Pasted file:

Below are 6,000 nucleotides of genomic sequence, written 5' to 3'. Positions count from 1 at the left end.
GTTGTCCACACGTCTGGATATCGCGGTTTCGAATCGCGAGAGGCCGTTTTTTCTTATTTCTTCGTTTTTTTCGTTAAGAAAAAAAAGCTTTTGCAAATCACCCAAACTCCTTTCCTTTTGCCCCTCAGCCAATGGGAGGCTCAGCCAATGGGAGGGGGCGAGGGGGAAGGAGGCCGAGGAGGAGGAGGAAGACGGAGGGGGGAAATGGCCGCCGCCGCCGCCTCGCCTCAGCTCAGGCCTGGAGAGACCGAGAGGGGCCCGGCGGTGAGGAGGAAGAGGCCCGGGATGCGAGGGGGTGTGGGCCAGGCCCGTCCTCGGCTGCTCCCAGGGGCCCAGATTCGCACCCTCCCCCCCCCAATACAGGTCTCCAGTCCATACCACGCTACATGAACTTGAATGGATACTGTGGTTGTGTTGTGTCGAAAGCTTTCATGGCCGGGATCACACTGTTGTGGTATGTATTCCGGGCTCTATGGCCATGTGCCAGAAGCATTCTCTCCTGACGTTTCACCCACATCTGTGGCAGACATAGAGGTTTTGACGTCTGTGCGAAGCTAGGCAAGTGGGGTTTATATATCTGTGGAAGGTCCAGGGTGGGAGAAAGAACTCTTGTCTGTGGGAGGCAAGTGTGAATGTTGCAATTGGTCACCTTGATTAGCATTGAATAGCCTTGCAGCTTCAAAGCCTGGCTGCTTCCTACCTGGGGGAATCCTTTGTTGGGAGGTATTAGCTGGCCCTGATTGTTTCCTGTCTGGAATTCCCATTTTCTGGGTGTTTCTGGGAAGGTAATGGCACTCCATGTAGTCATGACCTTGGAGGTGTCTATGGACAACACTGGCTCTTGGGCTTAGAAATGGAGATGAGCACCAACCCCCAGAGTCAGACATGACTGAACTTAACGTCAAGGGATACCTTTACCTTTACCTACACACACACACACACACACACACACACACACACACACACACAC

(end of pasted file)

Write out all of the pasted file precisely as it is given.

Below are 6,000 nucleotides of genomic sequence, written 5' to 3'. Positions count from 1 at the left end.
GTTGTCCACACGTCTGGATATCGCGGTTTCGAATCGCGAGAGGCCGTTTTTTCTTATTTCTTCGTTTTTTTCGTTAAGAAAAAAAAGCTTTTGCAAATCACCCAAACTCCTTTCCTTTTGCCCCTCAGCCAATGGGAGGCTCAGCCAATGGGAGGGGGCGAGGGGGAAGGAGGCCGAGGAGGAGGAGGAAGACGGAGGGGGGAAATGGCCGCCGCCGCCGCCTCGCCTCAGCTCAGGCCTGGAGAGACCGAGAGGGGCCCGGCGGTGAGGAGGAAGAGGCCCGGGATGCGAGGGGGTGTGGGCCAGGCCCGTCCTCGGCTGCTCCCAGGGGCCCAGATTCGCACCCTCCCCCCCCCAATACAGGTCTCCAGTCCATACCACGCTACATGAACTTGAATGGATACTGTGGTTGTGTTGTGTCGAAAGCTTTCATGGCCGGGATCACACTGTTGTGGTATGTATTCCGGGCTCTATGGCCATGTGCCAGAAGCATTCTCTCCTGACGTTTCACCCACATCTGTGGCAGACATAGAGGTTTTGACGTCTGTGCGAAGCTAGGCAAGTGGGGTTTATATATCTGTGGAAGGTCCAGGGTGGGAGAAAGAACTCTTGTCTGTGGGAGGCAAGTGTGAATGTTGCAATTGGTCACCTTGATTAGCATTGAATAGCCTTGCAGCTTCAAAGCCTGGCTGCTTCCTACCTGGGGGAATCCTTTGTTGGGAGGTATTAGCTGGCCCTGATTGTTTCCTGTCTGGAATTCCCATTTTCTGGGTGTTTCTGGGAAGGTAATGGCACTCCATGTAGTCATGACCTTGGAGGTGTCTATGGACAACACTGGCTCTTGGGCTTAGAAATGGAGATGAGCACCAACCCCCAGAGTCAGACATGACTGAACTTAACGTCAAGGGATACCTTTACCTTTACCTACACACACACACACACACACACACACACACACACACACACACAC